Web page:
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The research team conducted three experiments in retail stores, an industry in which coffee bars are increasingly being placed near store entrances. In a study published in the Journal of Marketing, the authors discovered that shoppers who drank a cup of free caffeinated coffee before browsing the store spent approximately 50 percent more money and purchased nearly 30 percent more items than those who drank decaf or water.
"Caffeine, as a powerful stimulant, releases dopamine in the brain, which excites the mind and the body. This leads to a higher energetic state, which in turn enhances impulsivity and decreases self-control," said lead author Dipayan Biswas, the Frank Harvey Endowed Professor of Marketing at USF. "As a result, caffeine intake leads to shopping impulsivity in terms of higher number of items purchased and greater spending.
The experiments consisted of installing espresso machines at the entrances of a retail chain, a home goods store, and a department store in France and Spain, respectively. More than 300 shoppers were given a free cup upon entry, with approximately half receiving coffee containing approximately 100 mg of caffeine and the other half receiving decaf or water. Upon exiting the stores, they shared their receipts with the researchers. The team discovered that caffeinated individuals purchased significantly more items and spent more money than those who consumed decaffeinated beverages or water.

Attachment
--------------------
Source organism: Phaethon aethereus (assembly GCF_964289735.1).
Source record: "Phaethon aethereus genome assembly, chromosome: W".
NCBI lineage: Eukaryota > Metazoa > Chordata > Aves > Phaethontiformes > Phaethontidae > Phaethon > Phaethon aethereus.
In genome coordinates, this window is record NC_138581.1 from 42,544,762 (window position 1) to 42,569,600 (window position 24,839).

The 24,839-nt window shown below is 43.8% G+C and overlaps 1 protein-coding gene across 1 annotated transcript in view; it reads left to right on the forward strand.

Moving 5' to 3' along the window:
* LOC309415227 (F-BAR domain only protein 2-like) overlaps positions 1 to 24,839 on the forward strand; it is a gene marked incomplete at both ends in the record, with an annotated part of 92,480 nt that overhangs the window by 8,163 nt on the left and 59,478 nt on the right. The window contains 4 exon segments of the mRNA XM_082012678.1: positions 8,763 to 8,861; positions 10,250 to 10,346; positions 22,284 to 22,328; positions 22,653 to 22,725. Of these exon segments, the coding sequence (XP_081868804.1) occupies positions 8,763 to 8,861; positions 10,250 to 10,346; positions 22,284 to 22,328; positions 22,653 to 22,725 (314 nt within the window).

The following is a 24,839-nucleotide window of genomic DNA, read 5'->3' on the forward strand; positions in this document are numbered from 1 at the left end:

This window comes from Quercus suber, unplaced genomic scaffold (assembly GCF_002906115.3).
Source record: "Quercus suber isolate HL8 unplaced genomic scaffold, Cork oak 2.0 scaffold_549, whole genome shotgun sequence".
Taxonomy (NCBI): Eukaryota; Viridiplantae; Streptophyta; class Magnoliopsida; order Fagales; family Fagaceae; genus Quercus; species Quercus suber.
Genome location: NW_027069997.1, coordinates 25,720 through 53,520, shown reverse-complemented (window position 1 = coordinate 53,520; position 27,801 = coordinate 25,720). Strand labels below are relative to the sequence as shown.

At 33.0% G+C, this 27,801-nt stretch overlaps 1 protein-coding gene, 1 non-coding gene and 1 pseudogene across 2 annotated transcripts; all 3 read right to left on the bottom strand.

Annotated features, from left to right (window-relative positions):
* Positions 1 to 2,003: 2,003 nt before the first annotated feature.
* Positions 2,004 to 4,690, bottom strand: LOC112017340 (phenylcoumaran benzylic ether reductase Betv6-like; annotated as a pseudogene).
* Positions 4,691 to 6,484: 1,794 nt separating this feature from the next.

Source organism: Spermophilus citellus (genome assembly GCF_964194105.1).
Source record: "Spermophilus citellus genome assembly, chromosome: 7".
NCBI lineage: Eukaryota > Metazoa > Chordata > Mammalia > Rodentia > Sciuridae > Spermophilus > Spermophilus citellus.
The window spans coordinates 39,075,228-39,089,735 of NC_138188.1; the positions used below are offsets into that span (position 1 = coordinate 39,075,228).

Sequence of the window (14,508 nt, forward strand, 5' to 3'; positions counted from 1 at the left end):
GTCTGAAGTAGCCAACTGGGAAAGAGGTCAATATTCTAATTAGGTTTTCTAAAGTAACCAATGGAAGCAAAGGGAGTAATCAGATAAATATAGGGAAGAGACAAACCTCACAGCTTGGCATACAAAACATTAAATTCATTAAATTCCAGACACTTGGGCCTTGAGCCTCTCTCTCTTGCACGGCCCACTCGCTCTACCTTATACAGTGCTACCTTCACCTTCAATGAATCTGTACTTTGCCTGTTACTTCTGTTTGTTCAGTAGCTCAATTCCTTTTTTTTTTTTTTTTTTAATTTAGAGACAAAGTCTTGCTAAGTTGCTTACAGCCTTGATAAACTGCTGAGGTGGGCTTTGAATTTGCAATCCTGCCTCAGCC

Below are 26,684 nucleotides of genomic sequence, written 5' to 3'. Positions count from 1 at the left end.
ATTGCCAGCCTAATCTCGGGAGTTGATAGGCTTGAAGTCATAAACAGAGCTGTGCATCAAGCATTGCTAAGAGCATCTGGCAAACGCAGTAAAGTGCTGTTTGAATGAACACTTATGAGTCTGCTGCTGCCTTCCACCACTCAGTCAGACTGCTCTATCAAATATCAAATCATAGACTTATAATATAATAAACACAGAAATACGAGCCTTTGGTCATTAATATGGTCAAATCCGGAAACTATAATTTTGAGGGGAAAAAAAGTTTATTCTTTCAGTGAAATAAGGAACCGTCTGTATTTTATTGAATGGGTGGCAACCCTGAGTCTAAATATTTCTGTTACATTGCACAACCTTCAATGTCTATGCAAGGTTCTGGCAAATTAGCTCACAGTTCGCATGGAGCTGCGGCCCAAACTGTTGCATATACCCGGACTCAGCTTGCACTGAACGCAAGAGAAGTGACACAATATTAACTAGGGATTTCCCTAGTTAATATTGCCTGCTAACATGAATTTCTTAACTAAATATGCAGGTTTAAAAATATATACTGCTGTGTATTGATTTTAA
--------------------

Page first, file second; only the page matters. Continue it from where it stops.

Researchers discovered that caffeine also affected the types of items individuals purchased. Those who consumed caffeinated coffee purchased more non-essential items, such as scented candles and fragrances, than other shoppers. When it came to utilitarian purchases, such as kitchen utensils and storage baskets, there was, however, little difference between the two groups.
They conducted a laboratory experiment for the fourth time and obtained similar results, this time regarding online shopping. They divided the study pool of 200 business school students between those who consumed caffeinated and decaffeinated coffee and asked them to choose which of 66 items they would purchase. Those who consumed caffeine chose more impulsive items, such as a massager, compared to those who chose more practical items, such as a notebook.
"While moderate amounts of caffeine intake can have positive health benefits, there can be unintended consequences of being caffeinated while shopping," Biswas said. "That is, consumers trying to control impulsive spending should avoid consuming caffeinated beverages before shopping."
Journal Reference: Dipayan Biswas, Patrick Hartmann, Martin Eisend, Courtney Szocs, Bruna Jochims, Vanessa Apaolaza, Erik Hermann, Cristina M. López, Adilson Borges. EXPRESS: Caffeine's Effects on Consumer Spending. Journal of Marketing, 2022; 002224292211092 DOI: 10.1177/00222429221109247